How to Identify Any Font on Any Web Page the Easy Way

Ben Stegner 26-06-2018

How many fonts do you see on a daily basis? Most people probably come across hundreds on various websites, desktop programs, and mobile apps. During this, you may come across a new font that you’ve never seen but want to use. In these cases, identifying the font so you can track it down later is essential.


We’ve shown you how to identify fonts in images WhatTheFont and 4 Alternatives to Find Fonts From Images Want to find fonts from images? There are online tools that can do it for you, including WhatTheFont and various alternatives. Read More , but what about fonts used on websites? A simple Chrome extension makes it easy.

How to Identify Any Font on Any Web Page


  1. Install the free WhatFont Chrome extension.
  2. Open a web page containing the font you want to check out.
  3. Click the WhatFont icon in the upper-right corner of your Chrome taskbar. This will enter a “font scanning” mode to provide you with information about the fonts on the page.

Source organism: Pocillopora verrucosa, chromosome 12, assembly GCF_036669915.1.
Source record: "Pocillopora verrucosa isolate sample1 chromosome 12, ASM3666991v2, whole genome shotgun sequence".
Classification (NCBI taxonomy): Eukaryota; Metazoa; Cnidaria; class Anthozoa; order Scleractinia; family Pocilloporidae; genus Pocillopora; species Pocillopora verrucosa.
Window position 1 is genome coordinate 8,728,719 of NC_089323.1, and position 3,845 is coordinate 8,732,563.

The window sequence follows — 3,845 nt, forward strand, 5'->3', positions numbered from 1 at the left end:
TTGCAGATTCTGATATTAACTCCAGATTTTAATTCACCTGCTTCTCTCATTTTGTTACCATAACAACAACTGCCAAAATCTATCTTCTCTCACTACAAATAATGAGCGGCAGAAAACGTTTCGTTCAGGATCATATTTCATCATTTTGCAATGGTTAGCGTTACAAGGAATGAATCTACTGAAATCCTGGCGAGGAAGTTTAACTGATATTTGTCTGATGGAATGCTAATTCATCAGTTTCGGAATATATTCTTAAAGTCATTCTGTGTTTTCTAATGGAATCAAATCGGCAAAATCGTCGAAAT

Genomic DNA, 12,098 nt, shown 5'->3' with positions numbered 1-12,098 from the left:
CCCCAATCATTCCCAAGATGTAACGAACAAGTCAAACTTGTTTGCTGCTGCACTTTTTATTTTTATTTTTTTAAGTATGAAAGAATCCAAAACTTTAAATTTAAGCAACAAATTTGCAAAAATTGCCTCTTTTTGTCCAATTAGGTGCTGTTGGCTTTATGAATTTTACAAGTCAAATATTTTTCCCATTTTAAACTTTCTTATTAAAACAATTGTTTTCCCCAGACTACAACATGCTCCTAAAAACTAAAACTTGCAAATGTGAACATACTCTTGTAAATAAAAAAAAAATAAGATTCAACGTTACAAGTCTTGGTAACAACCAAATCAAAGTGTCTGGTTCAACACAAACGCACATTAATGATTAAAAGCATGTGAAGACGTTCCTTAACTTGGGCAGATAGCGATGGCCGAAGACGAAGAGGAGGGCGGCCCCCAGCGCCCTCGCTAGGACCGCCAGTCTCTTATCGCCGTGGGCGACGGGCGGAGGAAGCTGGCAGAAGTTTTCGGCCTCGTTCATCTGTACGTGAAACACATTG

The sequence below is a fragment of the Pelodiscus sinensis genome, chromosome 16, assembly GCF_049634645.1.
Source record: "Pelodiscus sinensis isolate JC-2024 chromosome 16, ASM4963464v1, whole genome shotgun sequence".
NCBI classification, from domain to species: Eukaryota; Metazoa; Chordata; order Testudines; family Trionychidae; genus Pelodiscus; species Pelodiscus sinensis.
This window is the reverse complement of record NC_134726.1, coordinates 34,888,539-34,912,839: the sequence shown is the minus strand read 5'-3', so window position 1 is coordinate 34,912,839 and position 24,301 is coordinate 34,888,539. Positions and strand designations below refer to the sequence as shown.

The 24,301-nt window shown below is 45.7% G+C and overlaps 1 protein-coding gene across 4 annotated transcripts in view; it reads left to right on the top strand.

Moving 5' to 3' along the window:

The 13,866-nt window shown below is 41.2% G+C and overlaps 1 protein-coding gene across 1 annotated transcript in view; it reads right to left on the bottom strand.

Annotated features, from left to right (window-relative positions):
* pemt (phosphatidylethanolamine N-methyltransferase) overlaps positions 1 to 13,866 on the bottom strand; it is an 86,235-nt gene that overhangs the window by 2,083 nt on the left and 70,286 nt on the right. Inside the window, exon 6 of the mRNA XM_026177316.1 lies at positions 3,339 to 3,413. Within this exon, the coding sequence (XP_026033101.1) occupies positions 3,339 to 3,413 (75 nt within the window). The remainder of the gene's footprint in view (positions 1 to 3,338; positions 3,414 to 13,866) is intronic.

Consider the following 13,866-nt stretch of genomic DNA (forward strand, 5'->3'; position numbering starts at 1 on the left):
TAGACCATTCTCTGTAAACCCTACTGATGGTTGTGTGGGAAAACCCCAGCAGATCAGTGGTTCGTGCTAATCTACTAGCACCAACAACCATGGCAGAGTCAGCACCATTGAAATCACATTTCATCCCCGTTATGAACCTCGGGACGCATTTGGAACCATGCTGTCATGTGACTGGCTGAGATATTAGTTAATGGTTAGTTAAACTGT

4. Simply mouse over the font you want to see more about to see its name. To learn more information, click the text.
  5. You’ll see a window with full details about the font. This includes the Style, Size, Color, and a sample of the alphabet in that font. Click the color square to change the Color value from hex to RGB. You can also click the Twitter icon to tweet out a link to the page, which is essentially an ad for the extension.
  6. To stop checking fonts, just click the WhatFont extension icon again.

Once you’ve found out what the font is, you can download it for your own use. You’ll find tons of websites offering free fonts. Sites like DaFont and Font Squirrel are good first stops.

Just make sure that when you download a font, you don’t accidentally download malware instead. Check for fake download buttons and stick to trusted download sites. Most modern fonts are either OTF or TTF OTF vs. TTF Fonts: Which Is Better? What's the Difference? Most fonts these days are either OTF or TTF, but what does that mean? What are the differences? Should you even care? Read More , so don’t open any fonts that are in EXE format! They’re usually viruses.

Related topics: Browser Extensions, Fonts.

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